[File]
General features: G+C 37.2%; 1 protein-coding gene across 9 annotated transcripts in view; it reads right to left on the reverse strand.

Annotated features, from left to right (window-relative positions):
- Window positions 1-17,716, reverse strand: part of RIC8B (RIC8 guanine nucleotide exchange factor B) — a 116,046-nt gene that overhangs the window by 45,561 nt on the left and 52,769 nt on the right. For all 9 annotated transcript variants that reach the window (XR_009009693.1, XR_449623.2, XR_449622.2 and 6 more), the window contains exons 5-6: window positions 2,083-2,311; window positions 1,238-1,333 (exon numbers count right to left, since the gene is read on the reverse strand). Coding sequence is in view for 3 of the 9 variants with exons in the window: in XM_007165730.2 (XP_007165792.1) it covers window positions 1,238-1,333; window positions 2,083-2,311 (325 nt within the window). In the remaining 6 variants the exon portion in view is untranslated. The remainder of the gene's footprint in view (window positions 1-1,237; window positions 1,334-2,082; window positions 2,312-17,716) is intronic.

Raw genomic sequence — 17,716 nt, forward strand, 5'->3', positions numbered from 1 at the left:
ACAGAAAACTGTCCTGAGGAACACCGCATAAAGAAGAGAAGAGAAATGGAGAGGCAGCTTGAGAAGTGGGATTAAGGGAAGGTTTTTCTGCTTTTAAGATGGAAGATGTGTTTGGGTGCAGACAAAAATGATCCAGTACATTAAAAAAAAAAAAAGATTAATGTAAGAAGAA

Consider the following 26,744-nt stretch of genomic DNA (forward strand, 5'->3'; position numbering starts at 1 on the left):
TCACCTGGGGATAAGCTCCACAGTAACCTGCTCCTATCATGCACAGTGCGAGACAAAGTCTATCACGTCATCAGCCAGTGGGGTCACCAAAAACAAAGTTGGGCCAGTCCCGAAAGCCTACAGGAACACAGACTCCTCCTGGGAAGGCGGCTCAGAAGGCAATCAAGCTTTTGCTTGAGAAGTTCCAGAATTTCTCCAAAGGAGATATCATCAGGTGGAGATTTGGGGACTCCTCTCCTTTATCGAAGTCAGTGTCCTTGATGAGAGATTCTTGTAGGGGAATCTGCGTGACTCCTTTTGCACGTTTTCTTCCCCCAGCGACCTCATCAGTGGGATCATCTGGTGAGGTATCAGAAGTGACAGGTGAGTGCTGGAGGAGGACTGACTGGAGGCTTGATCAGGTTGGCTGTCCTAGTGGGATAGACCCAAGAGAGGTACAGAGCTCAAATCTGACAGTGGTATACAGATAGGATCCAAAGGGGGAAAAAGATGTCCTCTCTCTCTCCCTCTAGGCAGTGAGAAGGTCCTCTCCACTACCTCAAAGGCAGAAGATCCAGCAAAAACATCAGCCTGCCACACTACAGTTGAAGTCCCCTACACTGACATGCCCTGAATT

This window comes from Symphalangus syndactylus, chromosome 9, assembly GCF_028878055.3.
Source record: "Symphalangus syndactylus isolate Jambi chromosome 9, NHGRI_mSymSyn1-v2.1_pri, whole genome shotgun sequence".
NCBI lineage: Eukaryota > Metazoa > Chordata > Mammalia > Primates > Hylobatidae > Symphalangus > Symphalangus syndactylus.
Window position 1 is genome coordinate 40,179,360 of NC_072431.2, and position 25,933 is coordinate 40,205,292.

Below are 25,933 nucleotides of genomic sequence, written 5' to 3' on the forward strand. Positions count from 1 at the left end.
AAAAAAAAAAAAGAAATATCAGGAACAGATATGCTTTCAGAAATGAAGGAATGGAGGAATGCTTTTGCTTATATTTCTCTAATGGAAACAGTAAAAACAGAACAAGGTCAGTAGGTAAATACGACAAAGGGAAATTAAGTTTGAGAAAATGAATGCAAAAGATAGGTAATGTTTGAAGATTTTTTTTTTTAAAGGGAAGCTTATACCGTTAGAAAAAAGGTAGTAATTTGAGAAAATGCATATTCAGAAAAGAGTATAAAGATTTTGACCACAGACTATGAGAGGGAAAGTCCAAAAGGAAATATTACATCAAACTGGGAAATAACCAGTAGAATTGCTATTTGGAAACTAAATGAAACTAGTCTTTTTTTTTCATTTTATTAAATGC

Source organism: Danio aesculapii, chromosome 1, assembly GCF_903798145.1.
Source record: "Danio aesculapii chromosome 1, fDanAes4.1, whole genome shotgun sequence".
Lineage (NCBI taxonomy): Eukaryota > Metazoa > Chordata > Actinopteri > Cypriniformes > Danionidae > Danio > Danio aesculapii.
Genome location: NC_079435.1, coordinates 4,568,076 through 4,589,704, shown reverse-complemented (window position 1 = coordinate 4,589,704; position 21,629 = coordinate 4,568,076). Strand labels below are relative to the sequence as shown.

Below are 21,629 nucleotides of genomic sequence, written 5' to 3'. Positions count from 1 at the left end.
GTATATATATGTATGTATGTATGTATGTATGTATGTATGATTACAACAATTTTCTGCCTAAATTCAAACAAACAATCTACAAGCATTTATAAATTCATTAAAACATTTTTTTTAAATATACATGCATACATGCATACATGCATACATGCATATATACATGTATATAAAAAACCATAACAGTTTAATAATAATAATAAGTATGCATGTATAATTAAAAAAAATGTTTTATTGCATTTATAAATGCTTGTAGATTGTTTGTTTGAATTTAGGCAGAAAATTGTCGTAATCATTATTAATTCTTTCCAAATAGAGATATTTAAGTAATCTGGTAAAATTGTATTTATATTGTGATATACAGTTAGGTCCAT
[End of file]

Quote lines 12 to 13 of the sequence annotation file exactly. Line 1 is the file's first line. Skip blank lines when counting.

Below are 25,933 nucleotides of genomic sequence, written 5' to 3' on the forward strand. Positions count from 1 at the left end.
AAAAAAAAAAAAGAAATATCAGGAACAGATATGCTTTCAGAAATGAAGGAATGGAGGAATGCTTTTGCTTATATTTCTCTAATGGAAACAGTAAAAACAGAACAAGGTCAGTAGGTAAATACGACAAAGGGAAATTAAGTTTGAGAAAATGAATGCAAAAGATAGGTAATGTTTGAAGATTTTTTTTTTTAAAGGGAAGCTTATACCGTTAGAAAAAAGGTAGTAATTTGAGAAAATGCATATTCAGAAAAGAGTATAAAGATTTTGACCACAGACTATGAGAGGGAAAGTCCAAAAGGAAATATTACATCAAACTGGGAAATAACCAGTAGAATTGCTATTTGGAAACTAAATGAAACTAGTCTTTTTTTTTCATTTTATTAAATGC